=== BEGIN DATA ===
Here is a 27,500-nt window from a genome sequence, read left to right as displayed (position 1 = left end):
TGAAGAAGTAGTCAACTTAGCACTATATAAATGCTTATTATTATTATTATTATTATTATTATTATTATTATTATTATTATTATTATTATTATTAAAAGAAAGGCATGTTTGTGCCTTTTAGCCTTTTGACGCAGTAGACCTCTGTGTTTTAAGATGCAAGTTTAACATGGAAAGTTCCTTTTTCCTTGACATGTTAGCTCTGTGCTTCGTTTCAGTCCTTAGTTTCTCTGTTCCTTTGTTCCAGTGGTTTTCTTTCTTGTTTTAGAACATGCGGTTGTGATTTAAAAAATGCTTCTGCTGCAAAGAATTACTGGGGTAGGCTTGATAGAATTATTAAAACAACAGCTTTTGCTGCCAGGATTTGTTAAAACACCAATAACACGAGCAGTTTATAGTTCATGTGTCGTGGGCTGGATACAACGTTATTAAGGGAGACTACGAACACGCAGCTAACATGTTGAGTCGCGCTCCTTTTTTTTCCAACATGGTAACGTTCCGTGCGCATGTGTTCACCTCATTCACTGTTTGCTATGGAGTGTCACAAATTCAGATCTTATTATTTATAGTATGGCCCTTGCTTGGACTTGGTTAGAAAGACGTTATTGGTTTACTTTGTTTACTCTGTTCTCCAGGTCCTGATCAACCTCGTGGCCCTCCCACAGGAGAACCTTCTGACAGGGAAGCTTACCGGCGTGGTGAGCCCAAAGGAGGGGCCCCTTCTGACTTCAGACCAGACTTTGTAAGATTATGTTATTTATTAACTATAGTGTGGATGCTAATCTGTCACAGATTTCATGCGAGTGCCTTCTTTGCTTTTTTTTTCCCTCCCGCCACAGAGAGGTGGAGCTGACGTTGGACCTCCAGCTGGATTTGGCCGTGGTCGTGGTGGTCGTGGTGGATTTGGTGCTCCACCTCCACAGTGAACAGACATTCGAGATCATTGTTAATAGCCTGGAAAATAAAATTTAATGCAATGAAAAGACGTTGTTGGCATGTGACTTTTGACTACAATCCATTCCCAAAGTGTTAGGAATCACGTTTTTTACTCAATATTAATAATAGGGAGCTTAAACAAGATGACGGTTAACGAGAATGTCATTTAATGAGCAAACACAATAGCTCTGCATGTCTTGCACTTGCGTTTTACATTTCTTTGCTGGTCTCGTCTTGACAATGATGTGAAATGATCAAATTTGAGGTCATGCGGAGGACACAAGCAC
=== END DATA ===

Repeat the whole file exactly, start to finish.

Here is a 27,500-nt window from a genome sequence, read left to right as displayed (position 1 = left end):
TGAAGAAGTAGTCAACTTAGCACTATATAAATGCTTATTATTATTATTATTATTATTATTATTATTATTATTATTATTATTATTATTATTATTAAAAGAAAGGCATGTTTGTGCCTTTTAGCCTTTTGACGCAGTAGACCTCTGTGTTTTAAGATGCAAGTTTAACATGGAAAGTTCCTTTTTCCTTGACATGTTAGCTCTGTGCTTCGTTTCAGTCCTTAGTTTCTCTGTTCCTTTGTTCCAGTGGTTTTCTTTCTTGTTTTAGAACATGCGGTTGTGATTTAAAAAATGCTTCTGCTGCAAAGAATTACTGGGGTAGGCTTGATAGAATTATTAAAACAACAGCTTTTGCTGCCAGGATTTGTTAAAACACCAATAACACGAGCAGTTTATAGTTCATGTGTCGTGGGCTGGATACAACGTTATTAAGGGAGACTACGAACACGCAGCTAACATGTTGAGTCGCGCTCCTTTTTTTTCCAACATGGTAACGTTCCGTGCGCATGTGTTCACCTCATTCACTGTTTGCTATGGAGTGTCACAAATTCAGATCTTATTATTTATAGTATGGCCCTTGCTTGGACTTGGTTAGAAAGACGTTATTGGTTTACTTTGTTTACTCTGTTCTCCAGGTCCTGATCAACCTCGTGGCCCTCCCACAGGAGAACCTTCTGACAGGGAAGCTTACCGGCGTGGTGAGCCCAAAGGAGGGGCCCCTTCTGACTTCAGACCAGACTTTGTAAGATTATGTTATTTATTAACTATAGTGTGGATGCTAATCTGTCACAGATTTCATGCGAGTGCCTTCTTTGCTTTTTTTTTCCCTCCCGCCACAGAGAGGTGGAGCTGACGTTGGACCTCCAGCTGGATTTGGCCGTGGTCGTGGTGGTCGTGGTGGATTTGGTGCTCCACCTCCACAGTGAACAGACATTCGAGATCATTGTTAATAGCCTGGAAAATAAAATTTAATGCAATGAAAAGACGTTGTTGGCATGTGACTTTTGACTACAATCCATTCCCAAAGTGTTAGGAATCACGTTTTTTACTCAATATTAATAATAGGGAGCTTAAACAAGATGACGGTTAACGAGAATGTCATTTAATGAGCAAACACAATAGCTCTGCATGTCTTGCACTTGCGTTTTACATTTCTTTGCTGGTCTCGTCTTGACAATGATGTGAAATGATCAAATTTGAGGTCATGCGGAGGACACAAGCAC